Sing the praises of Yorkshire’s heritage apples
- Credit: Archant
Yorkshire has had a long and fruitful history with the apple
If the old saying has even an ounce of truth in it, then doctors up and down the country might as well take October 21st off work because there will be absolutely nothing for them to do. It’s National Apple Day, celebrating the wealth and variety of the fruit available in the UK with roadshows, classes, markets and all manner of apple-related activities all around the country.
The first Apple Day celebrations were held in Covent Garden’s old apple market in 1990, bringing fruit back to the site after 16 years’ absence. Organisers Common Ground immediately knew they were on to a winner as fruit growers, nurseries, the WI, schools, cider-makers, writers and illustrators filled 40 stalls.
Over the next few years, the number of events popping up around the country grew from 60 in 1991 to more than 600 by the new millennium – a number that has continued to grow in the years since.
‘Apple Day has played a part in raising awareness not only of the importance of orchards to our landscape and culture,’ said a spokesman for Common Ground, ‘but also in the provenance and traceability of food.
‘It has been one impetus behind the developing network of farmers’ markets and is helping people everywhere to discover they are not alone in valuing the links between food and the land, between natural resource use and the impact we have on nature.’
Here in Yorkshire, we are lucky enough to have a plentiful crop of apples that originated in the county or have been growing here for a long time (long before custard was invented). Many native varieties, some of which date back to the 18th century, can be found at growing sites around the county such as RV Roger in Pickering, Ampleforth Abbey Orchard, Harewood House, RHS Harlow Carr in Harrogate, Helmsley Walled Garden, Beningborough Hall near York, Newby Hall in Ripon, the Great Yorkshire Showground in Harrogate and Nunnington Hall Orchard.
Ribston Pippin is probably the best-known Yorkshire apple. It dates back to 1707, when the original tree is said to have been grown from a pip brought from Rouen in France by Sir Henry Goodricke to Ribston Hall, near Knaresborough. It pleasantly tickled local tastebuds and was grown commercially throughout the 19th century, growing all the time in popularity for its rich, intense, aromatic flavour and keeping qualities.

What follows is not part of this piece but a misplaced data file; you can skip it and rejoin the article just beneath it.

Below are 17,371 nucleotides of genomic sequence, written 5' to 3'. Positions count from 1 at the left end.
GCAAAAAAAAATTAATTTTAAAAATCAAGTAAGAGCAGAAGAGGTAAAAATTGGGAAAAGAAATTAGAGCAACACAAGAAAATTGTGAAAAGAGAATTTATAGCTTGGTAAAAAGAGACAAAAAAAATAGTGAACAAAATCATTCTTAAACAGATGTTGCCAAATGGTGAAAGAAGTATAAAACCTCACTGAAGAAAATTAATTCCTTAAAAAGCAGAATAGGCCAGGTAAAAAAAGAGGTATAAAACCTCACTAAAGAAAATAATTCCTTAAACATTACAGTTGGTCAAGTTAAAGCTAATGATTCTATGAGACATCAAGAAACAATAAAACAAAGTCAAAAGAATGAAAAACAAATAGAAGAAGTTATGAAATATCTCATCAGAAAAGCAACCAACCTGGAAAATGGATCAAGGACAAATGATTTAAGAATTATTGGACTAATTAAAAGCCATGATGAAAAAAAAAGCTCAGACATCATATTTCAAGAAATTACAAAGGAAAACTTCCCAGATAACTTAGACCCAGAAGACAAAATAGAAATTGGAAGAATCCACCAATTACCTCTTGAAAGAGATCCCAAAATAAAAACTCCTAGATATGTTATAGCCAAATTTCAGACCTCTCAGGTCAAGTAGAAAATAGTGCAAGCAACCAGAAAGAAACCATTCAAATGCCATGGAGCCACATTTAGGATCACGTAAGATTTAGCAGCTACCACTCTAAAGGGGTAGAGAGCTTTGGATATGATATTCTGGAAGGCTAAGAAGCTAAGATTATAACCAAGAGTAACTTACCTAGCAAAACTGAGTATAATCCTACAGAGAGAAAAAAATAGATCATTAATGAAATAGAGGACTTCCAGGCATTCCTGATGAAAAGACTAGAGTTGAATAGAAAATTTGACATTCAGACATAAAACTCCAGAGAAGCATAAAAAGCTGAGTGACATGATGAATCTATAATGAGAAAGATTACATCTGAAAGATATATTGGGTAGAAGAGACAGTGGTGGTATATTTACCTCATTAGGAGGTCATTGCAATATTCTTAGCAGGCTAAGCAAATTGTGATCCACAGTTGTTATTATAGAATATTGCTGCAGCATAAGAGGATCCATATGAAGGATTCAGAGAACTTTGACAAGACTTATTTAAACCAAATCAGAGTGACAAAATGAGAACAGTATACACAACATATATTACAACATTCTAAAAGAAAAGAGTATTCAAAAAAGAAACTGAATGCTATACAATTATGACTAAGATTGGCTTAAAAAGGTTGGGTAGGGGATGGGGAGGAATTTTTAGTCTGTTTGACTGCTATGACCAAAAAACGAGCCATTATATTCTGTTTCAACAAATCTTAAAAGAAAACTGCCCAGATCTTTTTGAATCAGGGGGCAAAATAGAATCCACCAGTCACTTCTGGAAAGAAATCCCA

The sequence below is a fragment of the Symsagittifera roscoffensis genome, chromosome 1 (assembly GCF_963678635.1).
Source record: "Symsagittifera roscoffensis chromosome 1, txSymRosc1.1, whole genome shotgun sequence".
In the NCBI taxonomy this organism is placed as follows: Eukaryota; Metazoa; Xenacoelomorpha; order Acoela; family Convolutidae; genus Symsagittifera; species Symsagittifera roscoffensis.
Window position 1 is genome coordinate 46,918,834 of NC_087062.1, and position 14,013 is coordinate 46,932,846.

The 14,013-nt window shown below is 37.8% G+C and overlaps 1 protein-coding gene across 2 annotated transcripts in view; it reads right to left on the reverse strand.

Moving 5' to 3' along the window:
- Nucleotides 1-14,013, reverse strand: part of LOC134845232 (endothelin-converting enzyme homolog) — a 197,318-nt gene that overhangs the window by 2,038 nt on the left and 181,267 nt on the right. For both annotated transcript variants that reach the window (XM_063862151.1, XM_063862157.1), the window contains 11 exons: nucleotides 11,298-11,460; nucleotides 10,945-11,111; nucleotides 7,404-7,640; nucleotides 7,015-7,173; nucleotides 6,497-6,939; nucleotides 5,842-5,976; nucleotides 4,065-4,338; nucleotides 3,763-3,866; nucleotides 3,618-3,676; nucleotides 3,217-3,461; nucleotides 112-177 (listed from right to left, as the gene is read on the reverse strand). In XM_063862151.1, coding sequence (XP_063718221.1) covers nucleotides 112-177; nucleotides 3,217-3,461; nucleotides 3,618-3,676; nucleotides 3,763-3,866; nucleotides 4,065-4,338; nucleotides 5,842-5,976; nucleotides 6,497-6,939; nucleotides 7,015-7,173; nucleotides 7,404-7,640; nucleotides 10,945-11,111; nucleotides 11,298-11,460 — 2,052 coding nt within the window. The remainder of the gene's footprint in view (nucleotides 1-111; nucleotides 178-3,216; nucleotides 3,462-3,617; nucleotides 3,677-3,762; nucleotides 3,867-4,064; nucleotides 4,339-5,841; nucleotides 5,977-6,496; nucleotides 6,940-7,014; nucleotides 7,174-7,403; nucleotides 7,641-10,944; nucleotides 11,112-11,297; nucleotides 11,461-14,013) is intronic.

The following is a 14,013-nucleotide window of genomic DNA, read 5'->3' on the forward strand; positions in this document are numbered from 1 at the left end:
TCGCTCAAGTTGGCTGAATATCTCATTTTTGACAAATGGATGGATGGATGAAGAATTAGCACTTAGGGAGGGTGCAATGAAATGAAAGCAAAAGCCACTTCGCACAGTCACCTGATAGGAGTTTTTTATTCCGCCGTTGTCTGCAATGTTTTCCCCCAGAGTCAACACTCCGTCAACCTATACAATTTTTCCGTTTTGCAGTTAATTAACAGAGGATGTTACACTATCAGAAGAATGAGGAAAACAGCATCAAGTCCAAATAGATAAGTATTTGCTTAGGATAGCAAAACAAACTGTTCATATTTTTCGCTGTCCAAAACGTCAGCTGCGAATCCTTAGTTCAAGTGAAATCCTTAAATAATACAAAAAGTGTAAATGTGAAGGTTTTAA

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Cox’s Orange Pippin is thought to have grown from a pip of Ribston Pippin in the mid 1800s (it must have been one heck of a pip). While Acklam Russet, with its dark, textured, deep red skin and rich taste, dates back to the mid-1700s and originates from the village of Acklam.
A more recent Yorkshire variety is Grandpa Buxton which came from Copt Hewick, between Harrogate and Ripon, in the mid 1990s. Although not grown on a large scale, it’s proved to be a popular cooking apple and a reliable cropper producing large, attractive, yellow/green fruits flushed with red.
If you’re looking for something a bit unusual, then look no further than Dog’s Snout (nice apple, shame about the name) with its distinctive pear-shaped fruits. Its age is a bit woolly, but it pre-dates 1875 and is a hardy, reliable variety – much like Yorkshire folk themselves.
Other local fruits to seek out next time you’re at your favourite farmers’ market are Yorkshire Beauty, a flavourful cooking apple that dates back to the late 18th century and produces angular fruits with a rose flush; Flower of the Town (1831), Cockpit Improved (1800s), Yorkshire Greening (1759), Hornsea Herring (1885), Helmsley Market (pre-1935) and Fillingham Pippin (1800s).
We’d love to know about your favourite apple variety – and where it’s available in the county. Write to Yorkshire Life, PO Box 163, Ripon, North Yorkshire, HG4 9AG, email firstname.lastname@example.org or tweet @Yorkshire_Life.